Perhaps political spend has not dried up for media after all, post-elections: Groups on both sides of the looming “fiscal cliff” negotiations are priming a new flood of ads, reports The Hill.
Thanksgiving weekend marked the unofficial kickoff for new interest group ad campaigns urging voters to lobby their members of Congress over the outcome automatic triggers that would raise tax rates across the board and impose severe domestic and defense budget cuts.
Labor unions and seniors groups are particularly active, pushing President Obama and congressional Democrats to refuse a debt deal that would cut benefits for entitlement programs.
The American Federation of State, County and Municipal Employees, the Service Employees International Union and the National Education Association told CNN earlier this week that they are spending $300,000 on an initial ad campaign that advocates a solution that would raise taxes on the wealthiest Americans.
The radio, print, and television ads will target Democratic Sens. Michael Bennet and Mark Udall in Colorado, Sen. Mark Warner in Virginia and Sen. Claire McCaskill in Missouri, along with assorted House Democrats, telling supporters to lobby the members to hold firm on the debt deal negotiations.
“There’s a debate going on in Washington about the best way to move the country forward and reduce the deficit. But there’s one thing that both parties can agree on: We shouldn’t raise taxes on the middle class. But if Congress fails to act soon, that’s exactly what will happen,” says the narrator in the radio ad. “Middle class families can’t afford that. And our economy can’t afford that, either. Congress should act quickly to preserve the middle class tax cuts. And that will take leaders willing to put people ahead of partisan politics.”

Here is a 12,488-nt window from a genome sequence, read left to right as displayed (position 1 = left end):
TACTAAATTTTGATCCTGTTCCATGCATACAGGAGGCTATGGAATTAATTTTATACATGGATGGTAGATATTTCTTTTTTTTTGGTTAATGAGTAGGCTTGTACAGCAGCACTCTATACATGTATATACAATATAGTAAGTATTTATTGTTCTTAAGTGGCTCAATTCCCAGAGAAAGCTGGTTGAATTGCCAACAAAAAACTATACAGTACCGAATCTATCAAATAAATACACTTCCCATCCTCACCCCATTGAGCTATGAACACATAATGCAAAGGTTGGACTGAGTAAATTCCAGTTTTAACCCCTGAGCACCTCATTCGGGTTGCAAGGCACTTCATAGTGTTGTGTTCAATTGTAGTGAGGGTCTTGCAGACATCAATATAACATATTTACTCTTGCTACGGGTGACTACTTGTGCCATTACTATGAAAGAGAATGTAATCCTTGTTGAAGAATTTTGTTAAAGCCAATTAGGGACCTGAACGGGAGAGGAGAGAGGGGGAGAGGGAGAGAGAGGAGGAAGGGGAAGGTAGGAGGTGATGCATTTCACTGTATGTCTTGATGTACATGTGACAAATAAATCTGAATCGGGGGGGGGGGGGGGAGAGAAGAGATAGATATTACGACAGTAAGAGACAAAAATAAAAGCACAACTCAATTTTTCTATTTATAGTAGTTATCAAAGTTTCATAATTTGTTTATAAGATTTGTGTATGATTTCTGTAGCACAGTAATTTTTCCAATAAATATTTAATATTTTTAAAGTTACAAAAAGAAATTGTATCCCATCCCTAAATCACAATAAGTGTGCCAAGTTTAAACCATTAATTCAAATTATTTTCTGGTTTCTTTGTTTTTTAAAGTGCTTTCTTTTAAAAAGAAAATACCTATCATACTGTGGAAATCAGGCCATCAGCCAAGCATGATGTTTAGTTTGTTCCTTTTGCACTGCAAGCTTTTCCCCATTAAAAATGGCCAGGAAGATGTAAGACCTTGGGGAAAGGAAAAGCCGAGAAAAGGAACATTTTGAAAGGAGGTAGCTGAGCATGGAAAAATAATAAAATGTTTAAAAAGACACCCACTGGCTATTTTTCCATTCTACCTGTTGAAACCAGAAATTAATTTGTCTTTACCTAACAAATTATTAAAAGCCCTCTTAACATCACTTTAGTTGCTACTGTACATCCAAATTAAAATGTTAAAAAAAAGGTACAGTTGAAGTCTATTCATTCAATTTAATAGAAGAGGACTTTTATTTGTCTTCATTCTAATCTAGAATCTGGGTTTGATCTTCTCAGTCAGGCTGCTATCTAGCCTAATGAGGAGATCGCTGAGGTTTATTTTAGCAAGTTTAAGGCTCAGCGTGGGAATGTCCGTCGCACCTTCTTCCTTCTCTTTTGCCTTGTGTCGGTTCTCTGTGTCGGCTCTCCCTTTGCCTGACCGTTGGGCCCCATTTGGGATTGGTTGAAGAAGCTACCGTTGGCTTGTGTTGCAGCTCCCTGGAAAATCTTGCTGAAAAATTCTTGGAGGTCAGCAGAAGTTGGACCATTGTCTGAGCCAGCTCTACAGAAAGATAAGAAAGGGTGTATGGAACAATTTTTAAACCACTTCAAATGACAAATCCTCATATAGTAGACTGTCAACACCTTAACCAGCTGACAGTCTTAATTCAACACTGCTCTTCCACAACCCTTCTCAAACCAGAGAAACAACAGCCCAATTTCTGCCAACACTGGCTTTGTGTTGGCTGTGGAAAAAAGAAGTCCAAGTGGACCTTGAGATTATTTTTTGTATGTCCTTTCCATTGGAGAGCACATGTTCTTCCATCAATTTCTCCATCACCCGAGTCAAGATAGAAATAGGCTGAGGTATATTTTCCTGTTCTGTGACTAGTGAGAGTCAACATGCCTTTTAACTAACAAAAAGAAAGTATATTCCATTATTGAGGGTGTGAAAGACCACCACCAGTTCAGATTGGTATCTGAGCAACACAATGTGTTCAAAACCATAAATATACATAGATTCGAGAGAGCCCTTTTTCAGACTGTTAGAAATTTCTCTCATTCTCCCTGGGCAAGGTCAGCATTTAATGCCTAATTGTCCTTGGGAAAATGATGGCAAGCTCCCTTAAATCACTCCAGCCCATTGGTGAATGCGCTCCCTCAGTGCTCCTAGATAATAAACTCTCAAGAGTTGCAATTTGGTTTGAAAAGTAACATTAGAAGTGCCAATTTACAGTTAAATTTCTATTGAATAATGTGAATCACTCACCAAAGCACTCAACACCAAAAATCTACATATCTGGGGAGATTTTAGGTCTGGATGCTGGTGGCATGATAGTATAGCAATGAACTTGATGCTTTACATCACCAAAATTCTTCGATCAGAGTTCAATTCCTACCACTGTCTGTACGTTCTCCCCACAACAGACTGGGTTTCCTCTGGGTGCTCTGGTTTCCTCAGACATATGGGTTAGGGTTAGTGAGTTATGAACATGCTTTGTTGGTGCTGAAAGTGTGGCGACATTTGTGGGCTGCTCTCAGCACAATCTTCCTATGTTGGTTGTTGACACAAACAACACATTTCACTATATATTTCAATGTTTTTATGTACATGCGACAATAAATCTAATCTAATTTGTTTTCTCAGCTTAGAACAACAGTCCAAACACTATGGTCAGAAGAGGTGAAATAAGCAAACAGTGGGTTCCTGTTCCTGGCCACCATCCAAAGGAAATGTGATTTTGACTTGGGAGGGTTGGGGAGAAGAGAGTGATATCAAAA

The American Association of Retired Persons has also begun airing ads in DC that ask lawmakers to preserve and strengthen programs like Medicare and Social Security. Those ads feature imagery of seniors discussing medications with their pharmacists.
Business groups are also advocating a solution to the looming issue, albeit without the same emphasis on preserving social programs. The Business Roundtable (BRT) is using member CEOs to push for a temporary extension of the Bush-era tax cuts while a long-term solution is sought. In a print, radio, and internet campaign, “It’s Time to Act,” BRT executives argue that the uncertainty surrounding the fiscal cliff is stifling job growth.
And a group headed by Erskine Bowles and Alan Simpson — co-chairs of President Obama’s debt-reduction committee — has launched an ad campaign of its own, playing off popular product ads while advocating that lawmakers strike a grand bargain. One ad, styled after Nike’s “Just do it” campaign features a runner and the slogan “Just fix it.” Another ad shows a woman with a milk mustache and the tagline, “Got debt?”